The queen who built her studio with blocks

A visit to her studio, workshop and you will be enthralled by the many wooden blocks that fill her roof. It’s an asbestos roof, which is lined with blocks, etched by hand, over a thousand of them. Each one a motif she has personally developed. From the proverbial kairi to the jaali design you can find them all in Rani Jaykirti Singh of Baria’s large crafts atelier. Housed within her Jaipur home, it is a synonym of the royal tradition of living with craft. “Jaipur is India’s Paris. It is its design hub, the craft heart of this magnificent nation and a city that has given me my identity.”

A quiet bahu of the Baria family, her tryst with design happened by chance. “It was this master block printer who came to our home asking to be employed as a guard and he requested that he wanted a space where he could work with blocks.” An out-ofordinary request that had the family bemused.

She shares, “I was never a fan of blocks. I found them very bazaar-like. Till I got drawn to this ‘chowkidaar’s’ (imagine calling him that) brilliance and started giving him inputs on colour palette, design scale, etc, being a qualified textile designer.” He made a consignment for Jaykirti to wear and gift, but, instead, she was so swamped with ideas that she simply opened a cotton classic design studio by her name.”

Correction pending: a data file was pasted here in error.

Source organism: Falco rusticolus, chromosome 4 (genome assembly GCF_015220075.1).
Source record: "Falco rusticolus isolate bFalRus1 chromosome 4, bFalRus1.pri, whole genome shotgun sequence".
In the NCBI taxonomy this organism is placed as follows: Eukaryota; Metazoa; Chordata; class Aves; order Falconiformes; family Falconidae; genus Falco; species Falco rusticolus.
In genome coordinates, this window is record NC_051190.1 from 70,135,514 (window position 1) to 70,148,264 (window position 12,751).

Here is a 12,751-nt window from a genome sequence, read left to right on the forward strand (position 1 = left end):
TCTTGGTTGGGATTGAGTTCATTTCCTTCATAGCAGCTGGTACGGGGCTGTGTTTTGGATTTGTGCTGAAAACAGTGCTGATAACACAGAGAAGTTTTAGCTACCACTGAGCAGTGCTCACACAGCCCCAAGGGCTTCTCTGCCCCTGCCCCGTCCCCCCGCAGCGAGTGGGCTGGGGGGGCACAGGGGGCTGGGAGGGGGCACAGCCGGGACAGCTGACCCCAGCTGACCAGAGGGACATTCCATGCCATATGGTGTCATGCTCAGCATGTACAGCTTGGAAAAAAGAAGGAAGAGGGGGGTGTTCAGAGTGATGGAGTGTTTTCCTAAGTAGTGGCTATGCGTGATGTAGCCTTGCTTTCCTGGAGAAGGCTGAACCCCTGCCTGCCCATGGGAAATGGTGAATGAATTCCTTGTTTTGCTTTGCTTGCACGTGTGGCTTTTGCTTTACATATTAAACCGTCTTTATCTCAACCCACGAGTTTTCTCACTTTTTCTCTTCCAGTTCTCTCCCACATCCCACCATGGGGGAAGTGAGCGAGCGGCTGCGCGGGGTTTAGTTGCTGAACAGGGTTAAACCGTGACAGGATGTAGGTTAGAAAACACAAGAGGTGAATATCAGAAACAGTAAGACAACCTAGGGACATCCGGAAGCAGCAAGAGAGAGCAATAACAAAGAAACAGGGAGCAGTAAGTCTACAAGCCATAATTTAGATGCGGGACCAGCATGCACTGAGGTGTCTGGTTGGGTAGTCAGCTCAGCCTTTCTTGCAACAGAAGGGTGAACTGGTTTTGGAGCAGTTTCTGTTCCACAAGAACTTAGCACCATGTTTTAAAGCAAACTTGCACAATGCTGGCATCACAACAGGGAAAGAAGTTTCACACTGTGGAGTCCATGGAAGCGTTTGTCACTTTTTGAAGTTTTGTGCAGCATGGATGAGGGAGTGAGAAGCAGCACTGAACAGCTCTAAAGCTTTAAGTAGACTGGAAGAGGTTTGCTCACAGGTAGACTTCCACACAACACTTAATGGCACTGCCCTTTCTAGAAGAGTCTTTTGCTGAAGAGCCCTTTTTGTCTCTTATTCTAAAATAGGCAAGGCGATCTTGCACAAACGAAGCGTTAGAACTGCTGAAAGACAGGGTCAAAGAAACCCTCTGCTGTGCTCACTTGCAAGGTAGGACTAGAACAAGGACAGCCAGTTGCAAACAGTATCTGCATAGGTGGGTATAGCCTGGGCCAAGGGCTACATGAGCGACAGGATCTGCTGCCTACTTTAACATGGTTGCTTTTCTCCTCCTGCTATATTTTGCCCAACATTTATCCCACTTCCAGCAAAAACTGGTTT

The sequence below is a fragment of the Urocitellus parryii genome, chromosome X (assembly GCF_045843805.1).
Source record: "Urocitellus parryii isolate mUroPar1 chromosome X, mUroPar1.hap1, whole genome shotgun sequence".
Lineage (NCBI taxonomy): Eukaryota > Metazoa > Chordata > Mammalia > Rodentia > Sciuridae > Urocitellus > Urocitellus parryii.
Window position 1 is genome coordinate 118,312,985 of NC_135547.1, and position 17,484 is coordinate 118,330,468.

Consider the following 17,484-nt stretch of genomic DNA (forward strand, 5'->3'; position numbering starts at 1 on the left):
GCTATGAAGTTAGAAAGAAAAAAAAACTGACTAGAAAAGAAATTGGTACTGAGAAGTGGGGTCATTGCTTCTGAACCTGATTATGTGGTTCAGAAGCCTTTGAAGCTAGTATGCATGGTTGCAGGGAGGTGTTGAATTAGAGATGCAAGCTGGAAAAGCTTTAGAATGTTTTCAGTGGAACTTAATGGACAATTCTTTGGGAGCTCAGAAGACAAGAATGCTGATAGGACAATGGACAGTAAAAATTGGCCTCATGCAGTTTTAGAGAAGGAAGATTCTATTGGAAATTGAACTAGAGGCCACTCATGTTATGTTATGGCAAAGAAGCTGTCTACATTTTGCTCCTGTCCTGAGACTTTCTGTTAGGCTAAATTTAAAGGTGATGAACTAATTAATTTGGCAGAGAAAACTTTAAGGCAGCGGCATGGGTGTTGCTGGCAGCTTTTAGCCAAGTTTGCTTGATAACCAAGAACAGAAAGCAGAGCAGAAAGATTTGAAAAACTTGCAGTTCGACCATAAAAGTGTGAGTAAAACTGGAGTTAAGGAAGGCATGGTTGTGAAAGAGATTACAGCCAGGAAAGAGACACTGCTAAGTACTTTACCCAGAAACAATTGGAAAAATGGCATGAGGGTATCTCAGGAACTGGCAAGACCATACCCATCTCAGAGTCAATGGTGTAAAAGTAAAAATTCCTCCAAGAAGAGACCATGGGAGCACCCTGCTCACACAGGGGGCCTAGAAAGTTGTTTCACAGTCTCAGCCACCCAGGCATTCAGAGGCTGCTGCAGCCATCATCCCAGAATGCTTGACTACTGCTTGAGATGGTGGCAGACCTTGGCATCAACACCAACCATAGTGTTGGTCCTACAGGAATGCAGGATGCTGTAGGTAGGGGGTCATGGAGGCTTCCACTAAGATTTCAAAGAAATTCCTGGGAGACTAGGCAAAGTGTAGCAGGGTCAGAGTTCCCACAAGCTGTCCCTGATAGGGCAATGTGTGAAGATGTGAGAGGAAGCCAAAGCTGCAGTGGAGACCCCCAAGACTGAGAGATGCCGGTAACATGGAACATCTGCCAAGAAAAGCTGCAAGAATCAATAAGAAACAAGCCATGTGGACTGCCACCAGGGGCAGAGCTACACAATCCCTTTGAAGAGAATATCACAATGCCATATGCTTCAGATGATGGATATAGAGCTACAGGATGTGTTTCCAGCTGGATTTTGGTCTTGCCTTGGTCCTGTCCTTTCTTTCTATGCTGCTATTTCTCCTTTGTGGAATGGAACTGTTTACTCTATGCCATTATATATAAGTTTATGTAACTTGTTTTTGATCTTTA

Rani Jaykirti Singh of Baria — born into a noble family of Zorawarpura Kishangarh and married to Akhilesh Vijay Singh of the Princely family of Baria in Gujarat — is today recognised as a master of the craft of block printing and creating interesting silhouettes that look beyond the predictable to swirl into billowy cotton dresses, flowing anarkalis, sharp culottes and lyrical farshis… All made of the finest cotton and block printed in soft hues and shades.

Rani Jaykirti Singh of Baria — born into a noble family of Zorawarpura Kishangarh and married to Akhilesh Vijay Singh of the Princely family of Baria in Gujarat — is today recognised as a master of the craft of block printing and creating interesting silhouettes that look beyond the predictable to swirl into billowy cotton dresses, flowing anarkalis, sharp culottes and lyrical farshis… All made of the finest cotton and block printed in soft hues and shades.

She says, “Each one of us is born into a family with a rich history and heritage. A legacy that is far beyond monetary considerations. It is important that we add our own sensibility to this inheritance. My drive is to make a difference in the lives of my kaarigars by providing them employment and also sustaining their craft.”

As written in the Daily Gaurdian
        Published 6:00 am IST on 
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